When we receive the Body and Blood of Christ, we fix our attention on eternal life. Eternal life is not just an endless extension of this life. Pope Benedict XVI develops this point beautifully in his 2007 encyclical Spe Salvi, writing on Christian hope. He notes how hope drives us towards a life that is not threatened by death, a true life that is full of happiness and yet is something unknown because it is clearly different from the life we have now. He writes: “The term ‘eternal life’ is intended to give a name to this known ‘unknown.’” Drawing from St. Augustine, he then elaborates:
“‘Eternal,’ in fact, suggests to us the idea of something interminable, and this frightens us; ‘life’ makes us think of the life that we know and love and do not want to lose, even though very often it brings more toil than satisfaction, so that while on the one hand we desire it, on the other hand we do not want it. To imagine ourselves outside the temporality that imprisons us and in some way to sense that eternity is not an unending succession of days in the calendar, but something more like the supreme moment of satisfaction, in which totality embraces us and we embrace totality—this we can only attempt. It would be like plunging into the ocean of infinite love, a moment in which time—the before and after—no longer exists. We can only attempt to grasp the idea that such a moment is life in the full sense, a plunging ever anew into the vastness of being, in which we are simply overwhelmed with joy. This is how Jesus expresses it in Saint John’s Gospel: ‘I will see you again and your hearts will rejoice, and no one will take your joy from you’ (16:22).”
Described in this way, we see more clearly what we are tasting when we consume the Body and Blood of Christ. We are sacramentally touching that “supreme moment of satisfaction.” We are dipping our hearts into that “ocean of infinite love.” At that moment our longing expands even more, while at the same time we feel our fragility. How easily we could lose this. We are capable of abandoning that very thing towards which our whole life is so desperately aching. Padre Pio’s beautiful prayer after Communion powerfully expresses this instability of our wavering hearts: “Stay with me, Lord, for it is necessary to have You present so that I do not forget You. You know how easily I abandon You. Stay with me, Lord, because I am weak and I need Your strength, that I may not fall so often.”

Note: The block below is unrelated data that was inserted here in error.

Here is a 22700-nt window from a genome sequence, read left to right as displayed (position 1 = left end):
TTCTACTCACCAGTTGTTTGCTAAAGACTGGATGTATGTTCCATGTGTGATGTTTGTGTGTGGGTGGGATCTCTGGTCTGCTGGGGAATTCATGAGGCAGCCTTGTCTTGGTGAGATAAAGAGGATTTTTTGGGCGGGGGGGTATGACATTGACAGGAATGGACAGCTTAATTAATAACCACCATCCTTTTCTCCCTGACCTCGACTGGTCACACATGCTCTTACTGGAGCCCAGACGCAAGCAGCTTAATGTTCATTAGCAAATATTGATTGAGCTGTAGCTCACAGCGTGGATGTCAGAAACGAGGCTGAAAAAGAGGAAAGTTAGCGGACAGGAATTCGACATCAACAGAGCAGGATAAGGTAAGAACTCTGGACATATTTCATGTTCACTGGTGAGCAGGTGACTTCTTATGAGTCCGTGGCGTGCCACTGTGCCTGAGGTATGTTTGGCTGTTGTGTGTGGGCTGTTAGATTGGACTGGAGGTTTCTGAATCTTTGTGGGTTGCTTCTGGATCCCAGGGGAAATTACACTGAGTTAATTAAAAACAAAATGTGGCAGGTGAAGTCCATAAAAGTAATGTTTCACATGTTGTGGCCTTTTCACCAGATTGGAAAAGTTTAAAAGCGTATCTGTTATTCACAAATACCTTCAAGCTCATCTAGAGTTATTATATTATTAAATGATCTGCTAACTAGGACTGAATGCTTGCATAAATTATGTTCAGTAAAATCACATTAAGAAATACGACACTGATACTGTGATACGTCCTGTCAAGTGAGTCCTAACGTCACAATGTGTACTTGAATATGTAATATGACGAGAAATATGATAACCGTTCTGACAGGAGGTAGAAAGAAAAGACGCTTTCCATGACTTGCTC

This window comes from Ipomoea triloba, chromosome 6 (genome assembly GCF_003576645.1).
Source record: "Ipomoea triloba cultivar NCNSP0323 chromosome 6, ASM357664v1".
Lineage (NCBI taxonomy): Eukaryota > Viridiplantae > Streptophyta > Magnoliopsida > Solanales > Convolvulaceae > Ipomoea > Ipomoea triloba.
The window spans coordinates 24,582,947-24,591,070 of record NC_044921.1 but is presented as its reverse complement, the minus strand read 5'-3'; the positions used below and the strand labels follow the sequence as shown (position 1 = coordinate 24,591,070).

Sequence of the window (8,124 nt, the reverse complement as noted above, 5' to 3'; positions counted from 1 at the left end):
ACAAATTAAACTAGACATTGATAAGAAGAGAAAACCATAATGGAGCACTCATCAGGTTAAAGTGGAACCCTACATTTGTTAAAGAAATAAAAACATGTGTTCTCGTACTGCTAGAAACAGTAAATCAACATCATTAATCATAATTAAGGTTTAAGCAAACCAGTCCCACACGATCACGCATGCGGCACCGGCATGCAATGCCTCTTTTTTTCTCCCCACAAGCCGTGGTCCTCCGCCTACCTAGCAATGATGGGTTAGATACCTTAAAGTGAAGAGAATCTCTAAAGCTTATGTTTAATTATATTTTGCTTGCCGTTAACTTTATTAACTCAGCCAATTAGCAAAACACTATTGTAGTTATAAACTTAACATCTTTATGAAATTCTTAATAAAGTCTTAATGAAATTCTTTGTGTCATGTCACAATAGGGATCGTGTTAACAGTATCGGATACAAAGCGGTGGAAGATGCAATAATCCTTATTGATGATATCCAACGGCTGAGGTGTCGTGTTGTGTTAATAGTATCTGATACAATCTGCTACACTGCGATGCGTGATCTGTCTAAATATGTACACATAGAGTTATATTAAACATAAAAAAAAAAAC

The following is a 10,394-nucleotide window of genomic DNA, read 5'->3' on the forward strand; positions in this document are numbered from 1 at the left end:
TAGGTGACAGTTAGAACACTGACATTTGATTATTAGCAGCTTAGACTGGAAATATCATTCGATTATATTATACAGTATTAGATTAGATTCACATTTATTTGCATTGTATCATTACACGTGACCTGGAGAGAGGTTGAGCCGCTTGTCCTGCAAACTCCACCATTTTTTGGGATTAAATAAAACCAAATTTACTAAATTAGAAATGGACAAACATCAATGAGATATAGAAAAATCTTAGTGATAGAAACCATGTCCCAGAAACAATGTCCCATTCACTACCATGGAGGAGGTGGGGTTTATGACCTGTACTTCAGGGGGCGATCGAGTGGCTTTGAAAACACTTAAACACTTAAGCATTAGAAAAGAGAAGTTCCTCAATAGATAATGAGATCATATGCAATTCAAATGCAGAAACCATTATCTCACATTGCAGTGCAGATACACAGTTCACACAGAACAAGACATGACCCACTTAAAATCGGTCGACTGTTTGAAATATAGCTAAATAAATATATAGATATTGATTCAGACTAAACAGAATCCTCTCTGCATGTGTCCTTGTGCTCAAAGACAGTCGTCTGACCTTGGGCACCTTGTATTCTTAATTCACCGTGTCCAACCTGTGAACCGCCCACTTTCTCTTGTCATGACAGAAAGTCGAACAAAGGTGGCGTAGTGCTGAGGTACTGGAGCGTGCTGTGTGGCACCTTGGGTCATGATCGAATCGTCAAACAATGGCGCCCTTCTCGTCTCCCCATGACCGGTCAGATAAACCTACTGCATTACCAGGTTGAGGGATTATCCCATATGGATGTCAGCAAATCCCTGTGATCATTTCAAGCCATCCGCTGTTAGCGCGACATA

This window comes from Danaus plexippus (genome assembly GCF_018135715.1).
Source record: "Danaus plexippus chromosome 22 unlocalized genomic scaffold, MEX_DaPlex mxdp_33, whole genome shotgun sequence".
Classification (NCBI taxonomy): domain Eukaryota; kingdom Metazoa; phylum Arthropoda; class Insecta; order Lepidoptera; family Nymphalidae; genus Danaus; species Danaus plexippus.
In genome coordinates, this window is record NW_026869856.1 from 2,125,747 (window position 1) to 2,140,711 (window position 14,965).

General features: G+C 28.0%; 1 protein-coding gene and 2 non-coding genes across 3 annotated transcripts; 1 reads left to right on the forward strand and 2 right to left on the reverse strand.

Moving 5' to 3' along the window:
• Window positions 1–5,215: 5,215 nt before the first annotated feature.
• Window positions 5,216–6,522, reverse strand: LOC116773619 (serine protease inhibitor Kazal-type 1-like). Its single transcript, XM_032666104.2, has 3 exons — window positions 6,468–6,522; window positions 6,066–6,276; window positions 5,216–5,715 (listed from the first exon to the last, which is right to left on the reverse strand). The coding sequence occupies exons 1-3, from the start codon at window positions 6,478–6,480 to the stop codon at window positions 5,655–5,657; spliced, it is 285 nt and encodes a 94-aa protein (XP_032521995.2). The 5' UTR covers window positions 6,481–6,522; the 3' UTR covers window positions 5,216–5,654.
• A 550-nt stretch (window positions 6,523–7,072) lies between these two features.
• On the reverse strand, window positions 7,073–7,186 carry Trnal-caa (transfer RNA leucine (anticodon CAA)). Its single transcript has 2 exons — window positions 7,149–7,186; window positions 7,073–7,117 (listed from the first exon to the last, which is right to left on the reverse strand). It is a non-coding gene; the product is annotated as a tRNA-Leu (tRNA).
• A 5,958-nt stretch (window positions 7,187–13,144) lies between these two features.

It is for the same reason that the Church places the gentle plea custodiat me on the lips of the priest at this precious moment of Holy Communion: “Keep me safe, protect me, be my guardian.” We beg the Lord to stabilize and protect our wavering hearts. How easily we descend from this supreme moment of intimate love in receiving the Body and Blood of our Lord down into the most mundane and even profane thoughts! We know how often our hearts fail to respond with appropriate sentiments to the unbelievable gift that the Lord entrusts to us in this Sacrament Most Holy.
We can find some consolation in imagining the mixed affections of the Apostles at that first Eucharist before Christ died. Surely their hearts were filled with all the natural admixture of human feelings: confusion, uncertainty, intensity, intimacy, fear, hope, and a variety of thoughts ranging from logistics and control to trust and surrender. Perhaps they had anger at the betrayal or envy over their relative position among the Twelve. And we know these vices often mix with hope, faith, attention, love, and tenderness. We priests remain like them, human in the fragility of our hearts, but the Church helps us gently to refocus on what we are doing: “May the Body of Christ keep me safe for eternal life. May the Blood of Christ keep me safe for eternal life.”